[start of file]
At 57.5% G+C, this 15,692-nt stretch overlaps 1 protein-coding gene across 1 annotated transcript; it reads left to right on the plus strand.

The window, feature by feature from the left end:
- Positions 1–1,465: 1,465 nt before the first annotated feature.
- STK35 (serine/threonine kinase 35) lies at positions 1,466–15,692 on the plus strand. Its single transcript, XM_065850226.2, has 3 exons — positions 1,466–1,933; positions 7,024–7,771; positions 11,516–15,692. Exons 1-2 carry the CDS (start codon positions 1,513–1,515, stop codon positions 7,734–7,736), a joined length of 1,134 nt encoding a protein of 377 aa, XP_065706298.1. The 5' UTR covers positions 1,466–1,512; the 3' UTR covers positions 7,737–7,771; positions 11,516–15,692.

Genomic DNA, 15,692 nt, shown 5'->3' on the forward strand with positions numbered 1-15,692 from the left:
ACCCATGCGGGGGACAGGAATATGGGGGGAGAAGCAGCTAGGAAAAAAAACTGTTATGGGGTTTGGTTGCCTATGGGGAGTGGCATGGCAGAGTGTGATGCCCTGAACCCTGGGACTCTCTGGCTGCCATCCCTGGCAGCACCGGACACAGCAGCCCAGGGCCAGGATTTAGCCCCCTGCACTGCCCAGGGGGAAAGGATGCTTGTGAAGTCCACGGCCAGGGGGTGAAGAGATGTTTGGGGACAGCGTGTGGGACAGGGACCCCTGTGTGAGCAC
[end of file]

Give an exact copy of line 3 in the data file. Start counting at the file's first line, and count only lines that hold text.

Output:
- Positions 1–1,465: 1,465 nt before the first annotated feature.